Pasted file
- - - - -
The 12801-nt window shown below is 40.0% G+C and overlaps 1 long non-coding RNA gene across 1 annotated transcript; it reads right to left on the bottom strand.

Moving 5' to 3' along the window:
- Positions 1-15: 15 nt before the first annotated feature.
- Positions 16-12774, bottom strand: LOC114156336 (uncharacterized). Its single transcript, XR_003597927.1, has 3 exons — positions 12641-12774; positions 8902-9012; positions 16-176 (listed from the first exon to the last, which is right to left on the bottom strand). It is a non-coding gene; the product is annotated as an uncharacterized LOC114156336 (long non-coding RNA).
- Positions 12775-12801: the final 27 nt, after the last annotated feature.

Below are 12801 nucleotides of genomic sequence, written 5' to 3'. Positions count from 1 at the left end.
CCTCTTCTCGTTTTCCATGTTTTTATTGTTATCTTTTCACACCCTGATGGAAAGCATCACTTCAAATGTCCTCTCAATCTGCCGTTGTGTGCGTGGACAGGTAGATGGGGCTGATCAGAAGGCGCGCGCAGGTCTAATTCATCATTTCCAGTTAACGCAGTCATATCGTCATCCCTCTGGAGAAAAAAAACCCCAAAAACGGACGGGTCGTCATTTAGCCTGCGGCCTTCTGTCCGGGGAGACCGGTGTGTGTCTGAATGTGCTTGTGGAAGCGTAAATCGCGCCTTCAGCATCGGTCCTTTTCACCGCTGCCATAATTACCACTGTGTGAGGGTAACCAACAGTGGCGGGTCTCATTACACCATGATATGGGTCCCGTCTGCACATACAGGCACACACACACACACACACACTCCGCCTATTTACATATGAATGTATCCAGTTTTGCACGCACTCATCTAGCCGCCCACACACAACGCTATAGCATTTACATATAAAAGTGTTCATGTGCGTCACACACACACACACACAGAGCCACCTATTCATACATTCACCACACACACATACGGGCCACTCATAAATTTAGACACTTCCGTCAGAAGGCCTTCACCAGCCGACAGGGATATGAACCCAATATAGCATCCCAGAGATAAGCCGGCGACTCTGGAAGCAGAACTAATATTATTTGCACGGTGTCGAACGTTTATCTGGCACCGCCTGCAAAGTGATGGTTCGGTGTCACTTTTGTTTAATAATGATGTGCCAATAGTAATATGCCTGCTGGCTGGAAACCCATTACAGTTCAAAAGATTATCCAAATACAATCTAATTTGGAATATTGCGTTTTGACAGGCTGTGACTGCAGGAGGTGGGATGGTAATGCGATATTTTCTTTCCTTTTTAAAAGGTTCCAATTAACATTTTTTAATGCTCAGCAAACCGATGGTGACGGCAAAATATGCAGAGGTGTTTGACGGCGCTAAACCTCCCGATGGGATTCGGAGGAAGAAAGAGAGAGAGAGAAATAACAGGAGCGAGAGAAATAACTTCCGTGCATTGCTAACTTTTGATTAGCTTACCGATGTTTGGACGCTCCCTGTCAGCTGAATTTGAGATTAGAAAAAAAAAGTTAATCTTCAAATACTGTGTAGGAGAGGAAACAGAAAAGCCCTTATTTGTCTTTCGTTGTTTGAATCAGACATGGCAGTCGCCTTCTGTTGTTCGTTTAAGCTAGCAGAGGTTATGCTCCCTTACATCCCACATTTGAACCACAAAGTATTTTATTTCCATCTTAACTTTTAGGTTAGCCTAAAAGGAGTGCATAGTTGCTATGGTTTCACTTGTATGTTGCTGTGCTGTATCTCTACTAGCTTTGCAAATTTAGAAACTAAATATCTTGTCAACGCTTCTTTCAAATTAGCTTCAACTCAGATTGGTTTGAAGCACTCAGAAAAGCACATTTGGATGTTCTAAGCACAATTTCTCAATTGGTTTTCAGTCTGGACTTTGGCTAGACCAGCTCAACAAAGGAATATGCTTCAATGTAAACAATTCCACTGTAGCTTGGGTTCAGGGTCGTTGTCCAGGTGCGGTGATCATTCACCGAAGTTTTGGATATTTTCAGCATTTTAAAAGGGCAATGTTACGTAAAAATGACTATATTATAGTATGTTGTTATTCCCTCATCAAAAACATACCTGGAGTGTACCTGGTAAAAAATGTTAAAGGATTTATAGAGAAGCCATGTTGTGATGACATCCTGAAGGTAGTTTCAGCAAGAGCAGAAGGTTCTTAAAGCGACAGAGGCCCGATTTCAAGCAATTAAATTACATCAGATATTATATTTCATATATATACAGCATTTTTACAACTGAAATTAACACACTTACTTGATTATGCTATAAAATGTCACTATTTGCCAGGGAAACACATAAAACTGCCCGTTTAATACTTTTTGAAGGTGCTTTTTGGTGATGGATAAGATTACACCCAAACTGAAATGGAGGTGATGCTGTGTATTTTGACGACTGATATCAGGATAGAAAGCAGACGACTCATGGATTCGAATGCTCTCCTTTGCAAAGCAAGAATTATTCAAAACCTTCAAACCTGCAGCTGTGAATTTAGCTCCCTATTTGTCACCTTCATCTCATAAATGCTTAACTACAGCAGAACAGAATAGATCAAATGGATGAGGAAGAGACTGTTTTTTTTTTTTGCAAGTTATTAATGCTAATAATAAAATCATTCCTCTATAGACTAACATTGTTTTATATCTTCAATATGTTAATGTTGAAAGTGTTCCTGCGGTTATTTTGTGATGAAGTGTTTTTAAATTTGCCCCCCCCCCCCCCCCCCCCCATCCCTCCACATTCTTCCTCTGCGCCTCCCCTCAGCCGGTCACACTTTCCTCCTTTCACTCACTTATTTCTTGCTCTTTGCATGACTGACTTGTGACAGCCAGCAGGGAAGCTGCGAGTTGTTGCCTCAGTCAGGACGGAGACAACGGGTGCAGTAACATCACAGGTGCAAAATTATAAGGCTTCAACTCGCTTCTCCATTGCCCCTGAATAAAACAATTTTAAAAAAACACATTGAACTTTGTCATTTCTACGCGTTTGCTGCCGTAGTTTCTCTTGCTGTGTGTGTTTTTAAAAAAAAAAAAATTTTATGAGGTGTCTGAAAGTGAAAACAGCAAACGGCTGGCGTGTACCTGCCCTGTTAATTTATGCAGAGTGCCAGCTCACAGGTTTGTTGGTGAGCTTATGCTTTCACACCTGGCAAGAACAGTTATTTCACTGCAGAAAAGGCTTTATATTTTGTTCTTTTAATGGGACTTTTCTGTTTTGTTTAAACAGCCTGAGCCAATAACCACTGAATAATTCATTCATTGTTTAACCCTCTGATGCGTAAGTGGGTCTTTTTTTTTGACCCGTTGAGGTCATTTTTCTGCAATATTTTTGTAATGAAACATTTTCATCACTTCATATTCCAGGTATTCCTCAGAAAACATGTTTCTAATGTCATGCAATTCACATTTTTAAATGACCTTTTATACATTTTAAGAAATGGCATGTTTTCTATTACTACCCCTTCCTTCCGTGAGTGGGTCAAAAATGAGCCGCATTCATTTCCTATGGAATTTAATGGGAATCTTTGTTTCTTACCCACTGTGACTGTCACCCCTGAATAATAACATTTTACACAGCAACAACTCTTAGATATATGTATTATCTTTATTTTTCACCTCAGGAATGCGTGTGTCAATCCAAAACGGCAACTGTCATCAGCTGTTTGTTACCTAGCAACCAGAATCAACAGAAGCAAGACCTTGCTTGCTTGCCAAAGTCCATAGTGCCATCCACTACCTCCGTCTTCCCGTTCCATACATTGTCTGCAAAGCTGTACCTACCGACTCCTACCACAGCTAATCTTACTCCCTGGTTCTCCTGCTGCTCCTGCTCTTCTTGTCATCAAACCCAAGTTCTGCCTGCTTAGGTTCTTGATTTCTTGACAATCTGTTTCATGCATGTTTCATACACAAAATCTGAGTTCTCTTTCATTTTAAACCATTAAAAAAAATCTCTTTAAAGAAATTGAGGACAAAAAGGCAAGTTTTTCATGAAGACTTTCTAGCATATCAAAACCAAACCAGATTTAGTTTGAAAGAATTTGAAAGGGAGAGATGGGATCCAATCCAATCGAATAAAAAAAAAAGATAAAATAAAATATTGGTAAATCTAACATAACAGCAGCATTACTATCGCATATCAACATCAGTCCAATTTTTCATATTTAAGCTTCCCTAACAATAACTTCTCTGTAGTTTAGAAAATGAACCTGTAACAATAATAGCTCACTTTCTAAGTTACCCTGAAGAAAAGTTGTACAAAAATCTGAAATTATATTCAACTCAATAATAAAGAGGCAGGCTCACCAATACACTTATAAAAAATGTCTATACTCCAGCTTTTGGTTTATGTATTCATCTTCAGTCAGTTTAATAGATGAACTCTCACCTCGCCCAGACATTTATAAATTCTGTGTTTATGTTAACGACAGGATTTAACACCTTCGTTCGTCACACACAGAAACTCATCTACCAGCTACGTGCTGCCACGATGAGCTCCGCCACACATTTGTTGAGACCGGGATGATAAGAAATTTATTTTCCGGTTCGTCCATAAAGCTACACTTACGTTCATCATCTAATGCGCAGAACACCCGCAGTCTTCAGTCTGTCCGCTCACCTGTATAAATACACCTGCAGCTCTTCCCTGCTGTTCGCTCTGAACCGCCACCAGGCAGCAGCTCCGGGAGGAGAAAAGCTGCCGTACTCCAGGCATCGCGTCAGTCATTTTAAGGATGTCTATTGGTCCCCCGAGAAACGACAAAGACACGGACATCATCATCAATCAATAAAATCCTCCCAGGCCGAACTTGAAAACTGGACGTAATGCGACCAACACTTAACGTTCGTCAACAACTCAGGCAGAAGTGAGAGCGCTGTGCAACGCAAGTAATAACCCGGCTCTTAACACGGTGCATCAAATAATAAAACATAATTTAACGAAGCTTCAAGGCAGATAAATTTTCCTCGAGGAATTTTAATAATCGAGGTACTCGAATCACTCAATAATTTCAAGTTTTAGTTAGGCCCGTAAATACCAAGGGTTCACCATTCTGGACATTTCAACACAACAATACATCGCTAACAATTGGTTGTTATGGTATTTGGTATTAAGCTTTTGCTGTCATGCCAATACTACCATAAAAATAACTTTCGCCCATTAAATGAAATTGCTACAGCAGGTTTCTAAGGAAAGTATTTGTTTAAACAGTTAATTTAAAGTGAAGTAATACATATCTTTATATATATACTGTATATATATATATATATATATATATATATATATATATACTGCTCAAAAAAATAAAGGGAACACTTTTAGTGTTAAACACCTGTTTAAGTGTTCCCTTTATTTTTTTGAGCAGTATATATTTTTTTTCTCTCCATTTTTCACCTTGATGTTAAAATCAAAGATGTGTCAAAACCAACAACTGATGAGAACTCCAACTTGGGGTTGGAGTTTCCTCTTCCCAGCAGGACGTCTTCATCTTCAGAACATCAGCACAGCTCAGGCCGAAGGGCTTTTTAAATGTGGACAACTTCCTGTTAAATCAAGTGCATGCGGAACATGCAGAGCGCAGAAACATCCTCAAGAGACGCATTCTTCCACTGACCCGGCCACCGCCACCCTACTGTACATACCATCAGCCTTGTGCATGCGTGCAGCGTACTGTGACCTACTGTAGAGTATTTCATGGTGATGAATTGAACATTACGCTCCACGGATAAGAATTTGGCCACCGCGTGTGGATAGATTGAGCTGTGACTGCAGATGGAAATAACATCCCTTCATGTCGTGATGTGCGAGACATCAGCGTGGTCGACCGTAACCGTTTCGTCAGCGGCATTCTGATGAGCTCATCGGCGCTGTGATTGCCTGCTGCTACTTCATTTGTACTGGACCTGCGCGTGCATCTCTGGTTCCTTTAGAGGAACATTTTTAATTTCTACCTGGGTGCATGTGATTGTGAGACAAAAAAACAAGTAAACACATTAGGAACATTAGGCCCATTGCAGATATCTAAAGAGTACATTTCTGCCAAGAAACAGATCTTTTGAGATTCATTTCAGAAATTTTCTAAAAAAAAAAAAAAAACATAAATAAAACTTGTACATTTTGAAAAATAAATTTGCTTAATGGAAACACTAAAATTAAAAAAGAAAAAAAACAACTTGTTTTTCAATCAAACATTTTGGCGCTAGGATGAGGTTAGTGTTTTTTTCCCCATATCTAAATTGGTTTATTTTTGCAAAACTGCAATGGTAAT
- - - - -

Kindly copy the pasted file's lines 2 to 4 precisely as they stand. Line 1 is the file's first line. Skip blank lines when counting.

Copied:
Moving 5' to 3' along the window:
- Positions 1-15: 15 nt before the first annotated feature.
- Positions 16-12774, bottom strand: LOC114156336 (uncharacterized). Its single transcript, XR_003597927.1, has 3 exons — positions 12641-12774; positions 8902-9012; positions 16-176 (listed from the first exon to the last, which is right to left on the bottom strand). It is a non-coding gene; the product is annotated as an uncharacterized LOC114156336 (long non-coding RNA).